After a bit of old-fashioned networking, Andrew and his wife, Christobel Botten, landed in San Francisco and he began a “wild time” working at Genentech.

“They were really crazy times. We worked so hard, but it was great fun. I just couldn’t spend my research budget fast enough,” he said.

There Cuthbertson was part of the team that developed the first biotech treatment for age-related macular degeneration, the biggest cause of blindness in the Western world. The product, Cuthbertson said, is one of his proudest associations.

But eventually Australia called him home. An old medical school classmate at the University of Melbourne, Brian McNamee, wanted to know if he was interested in joining a company called CSL. McNamee was new to his role as CEO at the time, leading the privatization of the government-owned Commonwealth Serum Laboratories, and had a bold vision. He wanted to globalize and focus the company through acquisition and innovation. 

"Figuring out how we could compete globally"

According to Cuthbertson, McNamee didn’t have to twist his arm. He saw a great opportunity and started with CSL in 1997.

“I could see it instantly – do what I was doing in the U.S., but at home in Australia where there were no companies like it,” he said.

It also presented a challenge. In fact, he cited this as the biggest of his career:

“Figuring out what we were good at and how we could compete globally. It was clear that Australia was far too small a market to develop new medicines for, so we really had to focus on one or two technologies that we could build on.”

CSL zeroed in on vaccines and protein-based medicines derived from plasma. This –  along with some big deals – laid the foundation for the CSL of today. Doing new product development from Australia “has been hugely rewarding,” Cuthbertson said.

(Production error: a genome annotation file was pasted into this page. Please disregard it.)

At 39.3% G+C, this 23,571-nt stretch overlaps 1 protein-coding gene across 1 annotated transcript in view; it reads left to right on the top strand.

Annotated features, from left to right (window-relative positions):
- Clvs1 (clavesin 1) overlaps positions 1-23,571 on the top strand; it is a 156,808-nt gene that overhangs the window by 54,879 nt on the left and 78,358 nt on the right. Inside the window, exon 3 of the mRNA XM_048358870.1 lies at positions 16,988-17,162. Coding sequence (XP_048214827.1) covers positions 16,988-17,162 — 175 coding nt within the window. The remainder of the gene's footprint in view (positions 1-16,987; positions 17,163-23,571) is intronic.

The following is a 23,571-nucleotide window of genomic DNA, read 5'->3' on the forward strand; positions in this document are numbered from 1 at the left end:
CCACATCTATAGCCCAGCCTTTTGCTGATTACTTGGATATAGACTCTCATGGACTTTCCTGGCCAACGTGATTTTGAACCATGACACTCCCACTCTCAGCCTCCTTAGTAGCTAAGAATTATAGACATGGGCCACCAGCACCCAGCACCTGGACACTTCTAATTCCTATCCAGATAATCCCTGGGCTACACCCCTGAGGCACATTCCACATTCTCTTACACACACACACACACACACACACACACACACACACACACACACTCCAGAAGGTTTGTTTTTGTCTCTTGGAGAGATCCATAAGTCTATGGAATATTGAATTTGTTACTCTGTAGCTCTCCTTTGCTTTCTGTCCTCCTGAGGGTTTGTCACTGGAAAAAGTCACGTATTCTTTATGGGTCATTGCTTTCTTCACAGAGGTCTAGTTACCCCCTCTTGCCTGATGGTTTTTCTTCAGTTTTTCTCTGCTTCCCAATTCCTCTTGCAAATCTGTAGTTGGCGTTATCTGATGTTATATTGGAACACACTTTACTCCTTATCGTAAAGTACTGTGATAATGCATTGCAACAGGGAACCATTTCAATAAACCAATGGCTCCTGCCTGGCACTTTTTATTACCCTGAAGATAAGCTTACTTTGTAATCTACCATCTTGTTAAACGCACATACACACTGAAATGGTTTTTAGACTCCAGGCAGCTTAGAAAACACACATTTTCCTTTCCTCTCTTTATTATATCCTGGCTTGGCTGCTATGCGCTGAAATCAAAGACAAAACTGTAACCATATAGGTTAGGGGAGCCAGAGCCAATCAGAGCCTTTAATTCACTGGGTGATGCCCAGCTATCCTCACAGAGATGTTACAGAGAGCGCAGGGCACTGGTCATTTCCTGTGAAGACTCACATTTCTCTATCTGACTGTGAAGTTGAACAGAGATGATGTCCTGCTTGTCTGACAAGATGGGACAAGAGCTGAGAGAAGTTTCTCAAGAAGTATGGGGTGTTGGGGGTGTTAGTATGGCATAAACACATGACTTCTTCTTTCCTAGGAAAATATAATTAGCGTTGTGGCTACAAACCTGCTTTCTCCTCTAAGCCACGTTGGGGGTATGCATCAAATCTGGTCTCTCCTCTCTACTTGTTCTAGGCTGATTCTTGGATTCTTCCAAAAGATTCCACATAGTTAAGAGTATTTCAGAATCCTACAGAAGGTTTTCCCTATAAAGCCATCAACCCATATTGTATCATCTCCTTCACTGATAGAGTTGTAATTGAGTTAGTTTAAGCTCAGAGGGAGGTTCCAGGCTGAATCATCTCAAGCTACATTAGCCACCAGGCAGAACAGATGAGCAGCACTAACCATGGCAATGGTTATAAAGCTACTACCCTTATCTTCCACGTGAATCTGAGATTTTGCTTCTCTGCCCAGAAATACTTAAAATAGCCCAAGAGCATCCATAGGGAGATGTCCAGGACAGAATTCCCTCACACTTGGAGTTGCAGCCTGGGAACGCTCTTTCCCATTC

Another key decision, deciding to invest in the development of a quadrivalent flu vaccine, strengthened the vaccine business and its place in the global market. It also enabled the Novartis flu business acquisition and eventually, the birth of Seqirus.

Looking forward

A career highlight for Professor Cuthbertson has been recruiting and retaining amazing talent at CSL. It’s for this reason that he sees a promising future for CSL R&D. He’ll remain involved as a member of the CSL Board.

“I really see CSL going from strength to strength. I think it will be really important for us to stay humble, stay focused and stay agile,” he said. “Like those early days, we need to play hard to our competitive advantages.”

He’s optimistic about scientific discovery in our current moment and says the response to the COVID-19 pandemic gives scientists much to build upon.

“A fabulous thing has been that the majority of people around the world have put their trust in science. They’ve watched as these safe and effective vaccines have been developed in a remarkably rapid timeframe,” he said.

Students now tell him they want to become epidemiologists and protein chemists.

“Young people want to work in industry to develop new vaccines and medicines,” Cuthbertson said. “This is a wonderful thing for our future.”